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How Common Are Mental Health Disorders With Narcolepsy?

Last updated: August 2022

Doctors use the term "comorbidity" to describe a condition that occurs at the same time as another condition. Comorbid illnesses can interact in ways that make both worse.

A common comorbidity for people with narcolepsy is having problems with their mental health. For example, many people with narcolepsy also have:1,2

  • Depression
  • Anxiety
  • Attention-deficit/hyperactivity disorder (ADHD)

The symptoms of narcolepsy and mental health issues can be similar. Also, some treatments for mental health problems mask narcolepsy symptoms. This makes it harder to diagnose narcolepsy.1,2

Doctors do not know why these conditions occur together. One may trigger the other. The conditions could also share an origin.1,2

How common are mental health issues among people with narcolepsy?

A study of 9,312 people with and 46,559 people without narcolepsy found that mental illness was more common in people with narcolepsy. The study showed that those with narcolepsy have a:3

  • 24.1 percent higher risk for mood disorders (37.9 percent versus 13.8 percent)
  • 22.8 percent higher risk for depressive disorders (35.8 percent versus 13 percent)
  • 13.2 percent higher risk for anxiety disorders (25.1 percent versus 11.9 percent)

Higher rates of mental illness meant people with narcolepsy were also more likely to take psychiatric drugs. Compared to others, people with narcolepsy took more:3Antidepressants, including:

  • Selective serotonin reuptake inhibitors (SSRIs) such as Celexa® (citalopram), Lexapro® (escitalopram), and Prozac® (fluoxetine)
  • Serotonin-norepinephrine reuptake inhibitors (SNRIs) such as Effexor® (venlafaxine), Cymbalta® (duloxetine), and Pristiq® (desvenlafaxine)
  • Tricyclics such as Tofranil™ (imipramine), Pamelor™ (nortriptyline), and amoxapine (formerly marketed as Asendin)

Anxiolytic (anxiety-reducing) benzodiazepines such as:

  • Lorazepam
  • Diazepam
  • Alprazolam
  • Hypnotics (drugs that bring on sleep)

This study also showed that, among people with narcolepsy, younger people have more anxiety and mood disorders than older people.3

Narcolepsy and depression

As many as 57 percent of people with narcolepsy also have depression. That makes depression the most common mental health comorbidity among people with narcolepsy. Some problems that accompany narcolepsy and may also cause depression are:1

  • Disrupted sleep
  • Fatigue
  • Weight gain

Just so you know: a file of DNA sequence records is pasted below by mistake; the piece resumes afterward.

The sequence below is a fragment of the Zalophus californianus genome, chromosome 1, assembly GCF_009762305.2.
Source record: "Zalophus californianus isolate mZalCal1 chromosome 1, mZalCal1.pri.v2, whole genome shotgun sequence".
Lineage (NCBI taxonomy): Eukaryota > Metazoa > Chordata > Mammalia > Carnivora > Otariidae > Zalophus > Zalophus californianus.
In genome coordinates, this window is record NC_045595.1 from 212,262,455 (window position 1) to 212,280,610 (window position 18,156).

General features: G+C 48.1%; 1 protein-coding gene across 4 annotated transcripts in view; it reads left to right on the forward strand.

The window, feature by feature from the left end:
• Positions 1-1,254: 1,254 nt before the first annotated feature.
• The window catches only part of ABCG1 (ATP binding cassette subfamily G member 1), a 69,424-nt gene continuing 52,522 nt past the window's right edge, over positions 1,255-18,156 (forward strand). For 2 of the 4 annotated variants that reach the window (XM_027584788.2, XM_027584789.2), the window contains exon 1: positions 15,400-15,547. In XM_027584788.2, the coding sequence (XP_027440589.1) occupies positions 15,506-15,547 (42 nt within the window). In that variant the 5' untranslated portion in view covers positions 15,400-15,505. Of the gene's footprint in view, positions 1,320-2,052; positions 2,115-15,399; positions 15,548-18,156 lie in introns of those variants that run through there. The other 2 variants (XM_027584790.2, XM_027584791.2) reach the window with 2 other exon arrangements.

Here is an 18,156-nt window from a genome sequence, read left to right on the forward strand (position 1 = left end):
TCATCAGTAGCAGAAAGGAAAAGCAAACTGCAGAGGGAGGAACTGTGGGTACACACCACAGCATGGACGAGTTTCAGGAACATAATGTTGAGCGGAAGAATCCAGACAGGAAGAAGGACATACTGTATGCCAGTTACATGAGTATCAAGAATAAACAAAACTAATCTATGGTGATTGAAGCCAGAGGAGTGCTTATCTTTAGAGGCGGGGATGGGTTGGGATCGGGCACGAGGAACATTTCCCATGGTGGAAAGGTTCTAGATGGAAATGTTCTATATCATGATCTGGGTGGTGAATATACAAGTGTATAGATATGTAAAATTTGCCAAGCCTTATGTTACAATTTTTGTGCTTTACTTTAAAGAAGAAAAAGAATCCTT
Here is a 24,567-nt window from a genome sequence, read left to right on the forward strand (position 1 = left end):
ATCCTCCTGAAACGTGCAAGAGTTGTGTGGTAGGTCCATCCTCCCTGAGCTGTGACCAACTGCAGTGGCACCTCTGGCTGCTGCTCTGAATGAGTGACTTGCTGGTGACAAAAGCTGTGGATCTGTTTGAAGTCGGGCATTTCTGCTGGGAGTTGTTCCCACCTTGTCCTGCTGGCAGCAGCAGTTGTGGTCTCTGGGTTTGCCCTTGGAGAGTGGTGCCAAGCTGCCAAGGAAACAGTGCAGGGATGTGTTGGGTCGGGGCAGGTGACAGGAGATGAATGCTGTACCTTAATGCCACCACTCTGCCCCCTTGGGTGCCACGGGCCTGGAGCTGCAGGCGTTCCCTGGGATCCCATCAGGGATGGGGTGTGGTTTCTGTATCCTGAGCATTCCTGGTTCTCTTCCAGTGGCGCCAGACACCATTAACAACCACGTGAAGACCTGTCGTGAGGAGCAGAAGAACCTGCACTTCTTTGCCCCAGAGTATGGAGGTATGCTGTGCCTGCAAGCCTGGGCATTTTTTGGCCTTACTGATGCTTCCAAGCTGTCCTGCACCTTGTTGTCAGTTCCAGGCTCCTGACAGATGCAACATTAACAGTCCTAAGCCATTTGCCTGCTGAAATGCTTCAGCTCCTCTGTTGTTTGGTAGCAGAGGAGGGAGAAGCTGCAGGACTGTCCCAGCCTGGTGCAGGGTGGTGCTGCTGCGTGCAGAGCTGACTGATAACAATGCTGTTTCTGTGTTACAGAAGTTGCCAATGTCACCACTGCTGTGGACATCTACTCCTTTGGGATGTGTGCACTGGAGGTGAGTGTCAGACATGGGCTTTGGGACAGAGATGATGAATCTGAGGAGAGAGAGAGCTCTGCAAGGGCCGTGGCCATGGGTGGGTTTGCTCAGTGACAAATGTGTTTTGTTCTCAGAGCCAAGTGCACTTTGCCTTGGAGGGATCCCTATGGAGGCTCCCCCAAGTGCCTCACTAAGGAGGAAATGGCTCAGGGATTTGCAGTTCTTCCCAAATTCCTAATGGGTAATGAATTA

• Social isolation
  • Low hypocretin (HRT), a brain hormone

Narcolepsy and anxiety

As many as 53 percent of people with narcolepsy also have anxiety disorders. Interestingly, different types of anxiety disorders can appear at different times. For example, panic disorder and simple phobia tend to occur after a narcolepsy diagnosis. Obsessive-compulsive disorder and social phobia, on the other hand, usually appear before narcolepsy is diagnosed.1

Narcolepsy and ADHD

Sleep disruption may be linked to ADHD. Children with narcolepsy are 2 times more likely to have ADHD. ADHD symptoms occur in people with type 1 and type 2 narcolepsy, so it appears to be unlikely that low HRT causes ADHD in people with narcolepsy.1

Narcolepsy and other mental health disorders

Some mental health disorders, like schizophrenia, share symptoms with narcolepsy. Both cause hallucinations, though the type of hallucinations usually differs between the 2 conditions. Comorbid schizophrenia has been reported in people with narcolepsy, but it is not common.1

Do narcolepsy and mental health issues have a common cause?

Narcolepsy and mental health issues are so commonly seen together that doctors think one may trigger the other, or they may be caused by the same problem or problems in the brain.1

Dopamine, serotonin, and norepinephrine are important brain chemicals. Low levels of these chemicals are linked to depression and anxiety. HRT is also important. HRT is a chemical tightly linked to type 1 narcolepsy. Low HRT causes many symptoms of narcolepsy.4-6

These brain chemicals may be connected in such a way that when a problem occurs in the brain, they are all affected. If so, one problem could cause several diseases at once. More research is needed before doctors understand these processes completely.1

Will mental illness change my treatment?

Mental health issues may change how your doctor treats your narcolepsy. For example, if you have depression, you may need to avoid sodium oxybate. If you have a psychotic disorder, you may need to avoid methylphenidate, amphetamines, and oxybates. Your doctor will work with you to find the right treatment.2

If you feel depressed or have anxiety, tell your doctor. Treatments they may suggest to help you manage your mental health symptoms include:

  • Lifestyle changes
  • Counseling (therapy)
  • Medications

If you live with mental health comorbidities in addition to narcolepsy, you are not alone. View our mental health resources for more information on symptoms, treatment, and more.

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